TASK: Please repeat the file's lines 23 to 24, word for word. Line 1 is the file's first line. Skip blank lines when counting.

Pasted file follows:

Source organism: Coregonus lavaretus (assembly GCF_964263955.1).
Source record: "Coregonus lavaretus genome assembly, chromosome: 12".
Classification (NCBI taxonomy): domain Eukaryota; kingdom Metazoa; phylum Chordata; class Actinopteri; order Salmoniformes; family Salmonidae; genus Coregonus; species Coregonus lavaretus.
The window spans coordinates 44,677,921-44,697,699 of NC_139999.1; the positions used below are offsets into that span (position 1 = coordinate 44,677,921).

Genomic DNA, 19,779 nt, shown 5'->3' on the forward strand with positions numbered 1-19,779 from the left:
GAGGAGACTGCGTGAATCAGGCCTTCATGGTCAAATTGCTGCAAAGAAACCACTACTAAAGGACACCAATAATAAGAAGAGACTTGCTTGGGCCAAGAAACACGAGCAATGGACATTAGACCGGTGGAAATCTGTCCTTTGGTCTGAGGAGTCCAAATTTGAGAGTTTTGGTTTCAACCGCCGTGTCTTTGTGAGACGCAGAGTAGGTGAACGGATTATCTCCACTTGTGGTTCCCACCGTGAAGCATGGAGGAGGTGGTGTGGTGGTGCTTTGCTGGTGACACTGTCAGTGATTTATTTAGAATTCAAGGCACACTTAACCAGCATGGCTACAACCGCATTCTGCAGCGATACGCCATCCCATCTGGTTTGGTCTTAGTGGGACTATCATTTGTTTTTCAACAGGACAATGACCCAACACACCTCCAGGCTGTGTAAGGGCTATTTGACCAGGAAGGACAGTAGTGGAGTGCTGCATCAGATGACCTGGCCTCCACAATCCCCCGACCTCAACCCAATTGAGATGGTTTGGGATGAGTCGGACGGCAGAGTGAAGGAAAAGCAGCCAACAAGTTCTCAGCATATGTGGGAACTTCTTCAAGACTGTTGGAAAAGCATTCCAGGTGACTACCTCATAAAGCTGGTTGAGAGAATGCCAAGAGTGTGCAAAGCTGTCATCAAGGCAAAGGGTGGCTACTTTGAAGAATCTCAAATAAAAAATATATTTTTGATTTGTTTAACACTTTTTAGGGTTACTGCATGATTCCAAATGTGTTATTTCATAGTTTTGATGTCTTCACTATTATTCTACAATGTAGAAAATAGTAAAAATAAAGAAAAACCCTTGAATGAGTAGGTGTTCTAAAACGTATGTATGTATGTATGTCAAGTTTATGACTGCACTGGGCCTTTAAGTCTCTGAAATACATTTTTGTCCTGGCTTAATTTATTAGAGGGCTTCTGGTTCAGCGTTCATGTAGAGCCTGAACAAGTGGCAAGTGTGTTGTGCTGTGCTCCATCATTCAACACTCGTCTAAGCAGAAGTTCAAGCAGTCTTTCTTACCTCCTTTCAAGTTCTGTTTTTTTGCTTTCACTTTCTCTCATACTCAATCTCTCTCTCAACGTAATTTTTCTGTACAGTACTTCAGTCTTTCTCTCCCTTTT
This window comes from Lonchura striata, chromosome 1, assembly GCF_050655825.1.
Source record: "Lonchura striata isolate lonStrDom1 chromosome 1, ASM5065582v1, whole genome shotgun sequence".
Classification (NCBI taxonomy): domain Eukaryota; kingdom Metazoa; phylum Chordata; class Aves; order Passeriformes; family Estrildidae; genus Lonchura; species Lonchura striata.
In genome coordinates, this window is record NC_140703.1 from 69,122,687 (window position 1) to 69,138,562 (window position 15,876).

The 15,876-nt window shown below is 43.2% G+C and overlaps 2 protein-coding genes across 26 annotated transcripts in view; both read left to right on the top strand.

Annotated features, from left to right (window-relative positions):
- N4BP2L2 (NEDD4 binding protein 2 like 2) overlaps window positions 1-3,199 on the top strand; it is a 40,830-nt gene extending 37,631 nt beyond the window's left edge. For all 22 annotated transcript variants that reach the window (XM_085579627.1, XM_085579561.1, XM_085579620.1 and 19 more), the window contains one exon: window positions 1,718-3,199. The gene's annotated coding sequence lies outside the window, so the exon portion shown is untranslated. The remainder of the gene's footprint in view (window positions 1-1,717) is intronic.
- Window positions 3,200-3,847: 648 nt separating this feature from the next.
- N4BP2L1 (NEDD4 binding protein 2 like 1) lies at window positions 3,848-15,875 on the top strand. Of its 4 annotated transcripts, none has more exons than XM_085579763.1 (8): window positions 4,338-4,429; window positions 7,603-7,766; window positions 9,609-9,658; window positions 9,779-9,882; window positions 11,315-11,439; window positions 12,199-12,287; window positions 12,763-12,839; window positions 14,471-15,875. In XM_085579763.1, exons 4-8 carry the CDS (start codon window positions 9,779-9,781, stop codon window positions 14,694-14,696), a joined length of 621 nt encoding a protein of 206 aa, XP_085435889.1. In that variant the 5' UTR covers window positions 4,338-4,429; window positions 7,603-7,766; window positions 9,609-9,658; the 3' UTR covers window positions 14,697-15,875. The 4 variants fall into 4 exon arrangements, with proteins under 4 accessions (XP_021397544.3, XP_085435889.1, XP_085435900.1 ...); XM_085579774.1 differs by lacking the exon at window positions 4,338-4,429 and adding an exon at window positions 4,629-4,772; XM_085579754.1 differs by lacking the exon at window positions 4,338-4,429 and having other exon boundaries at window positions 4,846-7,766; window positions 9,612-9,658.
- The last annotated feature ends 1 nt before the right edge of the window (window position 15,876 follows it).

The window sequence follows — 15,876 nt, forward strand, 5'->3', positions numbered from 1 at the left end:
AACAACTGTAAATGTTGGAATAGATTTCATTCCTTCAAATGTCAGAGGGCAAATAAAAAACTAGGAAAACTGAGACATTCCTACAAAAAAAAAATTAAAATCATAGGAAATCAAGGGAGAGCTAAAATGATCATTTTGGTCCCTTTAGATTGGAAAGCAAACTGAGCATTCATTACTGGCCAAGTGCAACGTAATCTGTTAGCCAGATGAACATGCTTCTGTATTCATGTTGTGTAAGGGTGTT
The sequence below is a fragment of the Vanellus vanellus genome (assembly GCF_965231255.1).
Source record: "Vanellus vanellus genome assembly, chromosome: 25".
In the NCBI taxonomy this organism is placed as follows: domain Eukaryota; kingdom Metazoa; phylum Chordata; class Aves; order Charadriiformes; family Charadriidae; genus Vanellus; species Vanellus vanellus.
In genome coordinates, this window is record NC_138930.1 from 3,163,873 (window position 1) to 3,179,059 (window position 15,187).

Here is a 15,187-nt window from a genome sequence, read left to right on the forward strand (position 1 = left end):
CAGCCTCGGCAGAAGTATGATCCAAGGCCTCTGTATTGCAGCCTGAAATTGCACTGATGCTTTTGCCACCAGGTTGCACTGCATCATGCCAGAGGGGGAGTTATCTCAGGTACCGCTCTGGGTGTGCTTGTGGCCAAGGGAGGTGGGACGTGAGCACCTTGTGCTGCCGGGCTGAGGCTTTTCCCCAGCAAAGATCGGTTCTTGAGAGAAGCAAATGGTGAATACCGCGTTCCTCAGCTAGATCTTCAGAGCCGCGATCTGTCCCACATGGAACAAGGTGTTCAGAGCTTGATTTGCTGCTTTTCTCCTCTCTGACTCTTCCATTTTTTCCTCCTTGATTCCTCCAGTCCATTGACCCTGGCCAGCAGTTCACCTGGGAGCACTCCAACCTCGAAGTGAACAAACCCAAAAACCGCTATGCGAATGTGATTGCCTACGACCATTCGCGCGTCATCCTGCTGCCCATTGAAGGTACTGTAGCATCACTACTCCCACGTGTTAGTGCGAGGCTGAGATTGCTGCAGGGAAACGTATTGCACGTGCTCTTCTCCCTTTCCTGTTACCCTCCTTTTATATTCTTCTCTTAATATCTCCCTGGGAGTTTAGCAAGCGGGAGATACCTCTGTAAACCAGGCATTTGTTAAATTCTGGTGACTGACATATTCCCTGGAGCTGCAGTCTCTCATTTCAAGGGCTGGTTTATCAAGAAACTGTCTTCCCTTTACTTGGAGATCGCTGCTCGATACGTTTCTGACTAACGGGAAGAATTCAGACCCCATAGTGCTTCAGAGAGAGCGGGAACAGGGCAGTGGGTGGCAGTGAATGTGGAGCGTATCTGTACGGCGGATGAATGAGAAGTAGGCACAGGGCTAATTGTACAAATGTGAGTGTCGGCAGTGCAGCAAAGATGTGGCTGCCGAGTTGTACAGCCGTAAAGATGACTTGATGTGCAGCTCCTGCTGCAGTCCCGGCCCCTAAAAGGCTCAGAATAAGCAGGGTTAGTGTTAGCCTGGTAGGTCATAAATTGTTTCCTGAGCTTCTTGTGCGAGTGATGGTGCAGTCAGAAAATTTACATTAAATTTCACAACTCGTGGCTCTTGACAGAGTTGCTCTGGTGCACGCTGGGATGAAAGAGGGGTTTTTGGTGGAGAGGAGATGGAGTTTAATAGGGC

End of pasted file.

Here is a 15,187-nt window from a genome sequence, read left to right on the forward strand (position 1 = left end):
CAGCCTCGGCAGAAGTATGATCCAAGGCCTCTGTATTGCAGCCTGAAATTGCACTGATGCTTTTGCCACCAGGTTGCACTGCATCATGCCAGAGGGGGAGTTATCTCAGGTACCGCTCTGGGTGTGCTTGTGGCCAAGGGAGGTGGGACGTGAGCACCTTGTGCTGCCGGGCTGAGGCTTTTCCCCAGCAAAGATCGGTTCTTGAGAGAAGCAAATGGTGAATACCGCGTTCCTCAGCTAGATCTTCAGAGCCGCGATCTGTCCCACATGGAACAAGGTGTTCAGAGCTTGATTTGCTGCTTTTCTCCTCTCTGACTCTTCCATTTTTTCCTCCTTGATTCCTCCAGTCCATTGACCCTGGCCAGCAGTTCACCTGGGAGCACTCCAACCTCGAAGTGAACAAACCCAAAAACCGCTATGCGAATGTGATTGCCTACGACCATTCGCGCGTCATCCTGCTGCCCATTGAAGGTACTGTAGCATCACTACTCCCACGTGTTAGTGCGAGGCTGAGATTGCTGCAGGGAAACGTATTGCACGTGCTCTTCTCCCTTTCCTGTTACCCTCCTTTTATATTCTTCTCTTAATATCTCCCTGGGAGTTTAGCAAGCGGGAGATACCTCTGTAAACCAGGCATTTGTTAAATTCTGGTGACTGACATATTCCCTGGAGCTGCAGTCTCTCATTTCAAGGGCTGGTTTATCAAGAAACTGTCTTCCCTTTACTTGGAGATCGCTGCTCGATACGTTTCTGACTAACGGGAAGAATTCAGACCCCATAGTGCTTCAGAGAGAGCGGGAACAGGGCAGTGGGTGGCAGTGAATGTGGAGCGTATCTGTACGGCGGATGAATGAGAAGTAGGCACAGGGCTAATTGTACAAATGTGAGTGTCGGCAGTGCAGCAAAGATGTGGCTGCCGAGTTGTACAGCCGTAAAGATGACTTGATGTGCAGCTCCTGCTGCAGTCCCGGCCCCTAAAAGGCTCAGAATAAGCAGGGTTAGTGTTAGCCTGGTAGGTCATAAATTGTTTCCTGAGCTTCTTGTGCGAGTGATGGTGCAGTCAGAAAATTTACATTAAATTTCACAACTCGTGGCTCTTGACAGAGTTGCTCTGGTGCACGCTGGGATGAAAGAGGGGTTTTTGGTGGAGAGGAGATGGAGTTTAATAGGGC